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Apr 21 2020

Cyber Awareness

Security is important to maintaining company systems, keeping your company free to do business as usual and avoid downtime. We’ve got some points below to help you stay safe.


Think before you click

Malicious links can look genuine and the spoofers will try to obscure the links by making them
look legitimate. Be sure to inspect links and ensure they are from trusted senders before clicking. If in doubt do not click and ask us to review the link.


Phishing emails (spam emails)

Spoofers use these methods to obtain account credentials through spoof emails with links leading to fake login pages or infected documents. They then use these credentials to get into email accounts, harvest contacts and send invoices with altered bank account details as the actual person or ask for goods to be bought, gaining them money.


Changing passwords whilst working remotely – COVID-19

For the time being we are advising against changing passwords and should only be done where an account has been compromised, under the guidance of Flex IT to avoid complications.


Do not reuse passwords

Don’t use the same passwords across accounts, use different passwords for each service, account or application where possible. It is especially important to not reuse passwords between work and personal accounts.


Do not share passwords

Sharing passwords broadens the attack surface from those trying to get a foothold into the company systems. If a password is shared with someone else, it drastically weakens the company’s security.


Use a strong password

Take the first characters from a memorable song, quote or phrase and randomise the capitalisation of these. Add in the last two numbers of two memorable years and a special character. We’ll use Do You Want To Know A Secret by The Beatles and end up with DYw2K@s8207.
As you can see in the example we swapped the word To with a 2 and the ‘a’ with an @ symbol to keep the password shorter and still include a number in the middle strengthening the password and using a special character. To use a password across different services, add in an e for eBay or A for Amazon and it will look as part of the seemingly random characters.


Update your computer

If your computer wants to do updates, you can wait till the end of the day to do them. At the end of your working day, allow the updates to run and restart your computer. Updates often keep software secure which is essential to keep your device and accounts secure.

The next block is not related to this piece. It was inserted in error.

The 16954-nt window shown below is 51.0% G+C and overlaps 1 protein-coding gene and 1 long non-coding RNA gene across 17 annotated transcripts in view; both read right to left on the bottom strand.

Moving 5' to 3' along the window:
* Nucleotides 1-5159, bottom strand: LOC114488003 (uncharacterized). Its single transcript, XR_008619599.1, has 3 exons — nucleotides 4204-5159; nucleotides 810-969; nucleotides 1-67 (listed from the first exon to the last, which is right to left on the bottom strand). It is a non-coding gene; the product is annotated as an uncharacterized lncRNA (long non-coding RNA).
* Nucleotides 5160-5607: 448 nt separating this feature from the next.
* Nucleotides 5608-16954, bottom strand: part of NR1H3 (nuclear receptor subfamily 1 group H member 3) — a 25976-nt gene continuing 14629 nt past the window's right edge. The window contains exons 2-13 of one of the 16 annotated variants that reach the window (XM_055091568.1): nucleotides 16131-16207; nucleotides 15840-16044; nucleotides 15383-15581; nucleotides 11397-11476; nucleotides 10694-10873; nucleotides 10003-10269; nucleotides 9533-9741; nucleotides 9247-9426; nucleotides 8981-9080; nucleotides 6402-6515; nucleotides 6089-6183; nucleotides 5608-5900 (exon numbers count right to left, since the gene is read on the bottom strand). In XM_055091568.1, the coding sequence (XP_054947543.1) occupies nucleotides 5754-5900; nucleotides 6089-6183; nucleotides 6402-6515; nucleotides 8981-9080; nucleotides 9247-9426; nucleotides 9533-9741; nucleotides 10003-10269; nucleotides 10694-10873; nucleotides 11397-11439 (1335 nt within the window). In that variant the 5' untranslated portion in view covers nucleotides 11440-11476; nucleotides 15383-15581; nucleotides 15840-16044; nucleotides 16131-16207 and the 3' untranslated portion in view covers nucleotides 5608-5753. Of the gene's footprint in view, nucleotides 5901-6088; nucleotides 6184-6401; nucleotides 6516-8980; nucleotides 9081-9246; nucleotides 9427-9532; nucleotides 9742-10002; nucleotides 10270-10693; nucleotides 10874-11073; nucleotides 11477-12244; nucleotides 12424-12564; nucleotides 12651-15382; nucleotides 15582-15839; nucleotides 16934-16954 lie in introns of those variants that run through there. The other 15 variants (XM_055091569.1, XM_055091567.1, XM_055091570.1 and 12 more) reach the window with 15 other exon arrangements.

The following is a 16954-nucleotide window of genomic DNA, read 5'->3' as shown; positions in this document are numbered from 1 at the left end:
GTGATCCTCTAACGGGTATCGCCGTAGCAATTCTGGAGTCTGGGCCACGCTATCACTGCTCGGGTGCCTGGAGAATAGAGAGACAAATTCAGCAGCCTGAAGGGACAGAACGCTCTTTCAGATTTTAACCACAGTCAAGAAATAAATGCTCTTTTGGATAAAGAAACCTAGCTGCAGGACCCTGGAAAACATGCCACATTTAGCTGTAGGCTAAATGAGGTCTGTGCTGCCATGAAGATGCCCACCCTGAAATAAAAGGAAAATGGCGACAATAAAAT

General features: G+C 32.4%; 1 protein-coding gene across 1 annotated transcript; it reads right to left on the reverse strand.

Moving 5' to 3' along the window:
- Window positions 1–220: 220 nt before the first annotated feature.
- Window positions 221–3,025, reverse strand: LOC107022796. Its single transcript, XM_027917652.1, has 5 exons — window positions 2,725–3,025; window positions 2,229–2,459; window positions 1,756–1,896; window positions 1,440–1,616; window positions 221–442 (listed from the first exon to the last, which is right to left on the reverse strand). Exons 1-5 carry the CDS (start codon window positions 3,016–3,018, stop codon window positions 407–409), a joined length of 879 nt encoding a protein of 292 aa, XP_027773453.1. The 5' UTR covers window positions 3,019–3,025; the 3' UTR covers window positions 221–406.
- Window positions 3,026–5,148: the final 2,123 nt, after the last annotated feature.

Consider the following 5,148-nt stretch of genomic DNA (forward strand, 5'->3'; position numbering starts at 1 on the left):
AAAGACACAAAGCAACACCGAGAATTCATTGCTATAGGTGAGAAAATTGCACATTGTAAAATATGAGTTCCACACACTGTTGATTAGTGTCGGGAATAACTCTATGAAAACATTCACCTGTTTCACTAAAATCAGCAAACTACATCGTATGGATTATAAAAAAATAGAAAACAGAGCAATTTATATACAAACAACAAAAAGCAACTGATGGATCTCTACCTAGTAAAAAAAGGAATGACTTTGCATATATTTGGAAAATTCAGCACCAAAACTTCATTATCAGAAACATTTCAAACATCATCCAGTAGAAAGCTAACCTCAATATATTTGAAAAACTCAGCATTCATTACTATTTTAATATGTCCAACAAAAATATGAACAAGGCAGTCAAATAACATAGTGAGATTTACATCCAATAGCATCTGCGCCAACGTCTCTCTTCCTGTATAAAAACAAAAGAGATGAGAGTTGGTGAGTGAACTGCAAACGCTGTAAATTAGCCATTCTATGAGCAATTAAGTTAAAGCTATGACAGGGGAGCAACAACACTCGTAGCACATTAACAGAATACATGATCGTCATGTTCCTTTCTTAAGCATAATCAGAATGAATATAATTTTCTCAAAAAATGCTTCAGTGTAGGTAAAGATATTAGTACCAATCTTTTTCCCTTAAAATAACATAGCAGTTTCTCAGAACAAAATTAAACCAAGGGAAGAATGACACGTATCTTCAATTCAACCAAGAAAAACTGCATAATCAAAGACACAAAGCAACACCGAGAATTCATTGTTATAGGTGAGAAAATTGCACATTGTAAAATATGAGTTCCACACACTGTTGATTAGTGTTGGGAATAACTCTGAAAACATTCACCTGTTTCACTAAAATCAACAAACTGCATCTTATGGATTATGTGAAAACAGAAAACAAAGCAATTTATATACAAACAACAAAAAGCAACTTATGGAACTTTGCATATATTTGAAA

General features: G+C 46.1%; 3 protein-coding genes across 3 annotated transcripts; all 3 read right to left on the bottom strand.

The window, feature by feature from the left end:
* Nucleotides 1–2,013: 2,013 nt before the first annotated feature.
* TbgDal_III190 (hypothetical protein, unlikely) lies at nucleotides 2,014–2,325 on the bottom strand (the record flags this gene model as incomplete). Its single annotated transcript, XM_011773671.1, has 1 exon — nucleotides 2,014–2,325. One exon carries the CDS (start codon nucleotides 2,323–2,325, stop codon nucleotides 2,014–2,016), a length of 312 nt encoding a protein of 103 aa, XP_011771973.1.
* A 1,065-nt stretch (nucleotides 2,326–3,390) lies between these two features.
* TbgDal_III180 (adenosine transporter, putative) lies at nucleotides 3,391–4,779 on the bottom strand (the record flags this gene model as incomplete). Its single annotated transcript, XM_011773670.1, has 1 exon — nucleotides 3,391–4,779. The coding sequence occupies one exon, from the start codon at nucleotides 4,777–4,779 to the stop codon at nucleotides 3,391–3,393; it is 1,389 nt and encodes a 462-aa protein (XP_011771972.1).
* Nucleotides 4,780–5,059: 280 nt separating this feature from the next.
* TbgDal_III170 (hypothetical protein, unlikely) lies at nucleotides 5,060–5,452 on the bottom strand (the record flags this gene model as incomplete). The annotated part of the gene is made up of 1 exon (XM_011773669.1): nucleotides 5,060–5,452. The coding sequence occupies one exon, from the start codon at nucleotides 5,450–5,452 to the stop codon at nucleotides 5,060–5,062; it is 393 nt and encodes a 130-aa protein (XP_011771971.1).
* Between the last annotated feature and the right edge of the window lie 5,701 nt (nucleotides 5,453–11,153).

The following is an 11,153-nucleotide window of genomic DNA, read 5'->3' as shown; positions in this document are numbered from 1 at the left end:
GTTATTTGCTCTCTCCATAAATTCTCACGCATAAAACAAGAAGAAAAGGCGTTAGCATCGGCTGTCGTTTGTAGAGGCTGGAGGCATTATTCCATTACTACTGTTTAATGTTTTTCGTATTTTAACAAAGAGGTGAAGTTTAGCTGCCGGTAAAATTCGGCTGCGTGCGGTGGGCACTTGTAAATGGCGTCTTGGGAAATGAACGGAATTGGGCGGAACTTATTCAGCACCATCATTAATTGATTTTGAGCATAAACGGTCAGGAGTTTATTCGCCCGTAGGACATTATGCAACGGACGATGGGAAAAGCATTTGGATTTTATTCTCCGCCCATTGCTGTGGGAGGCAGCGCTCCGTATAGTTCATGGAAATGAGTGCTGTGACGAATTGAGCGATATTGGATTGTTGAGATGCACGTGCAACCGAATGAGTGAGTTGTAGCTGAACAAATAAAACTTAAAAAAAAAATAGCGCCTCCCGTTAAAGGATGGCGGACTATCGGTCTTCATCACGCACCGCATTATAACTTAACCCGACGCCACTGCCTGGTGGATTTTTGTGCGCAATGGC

Stick to your own devices

Do not use a computer other than those provided by the company for your daily work, using someone else’s device may open your work accounts to be compromised. Even if it’s only a quick check of your emails, their computer may be infected with a virus and be unknown to them.


Social Engineering

Be aware of strangers or even friends, family or acquaintances adding you to a social media account if you already have them added. Be aware of what you post online as it could be used in a social engineering attack to get information from you that could lead to gaining access to your accounts. Watch out for those questionnaires that ask you seemingly inconsequential questions like your year of birth, pets names, where you grew up, places you’ve lived or visited, favourite foods and movies.


Keep your documents secure

Keep your documents stored on company servers or services. These are good places to store documents and will be backed up and restored. Storing documents on your device risks losing them to hardware failure, accidental deletion or malware and viruses.


Lastly – you are not immune

The most dangerous thought is that “it won’t happen to me” – “I only visit trusted websites”. This is when your guard is down and potentially vulnerable. Stay vigilant and suspicious of any emails that you weren’t expecting from contacts. If someone changes some details about how to contact them, their bank accounts or asks something out of the ordinary of you, always ask them to confirm this before changing any details.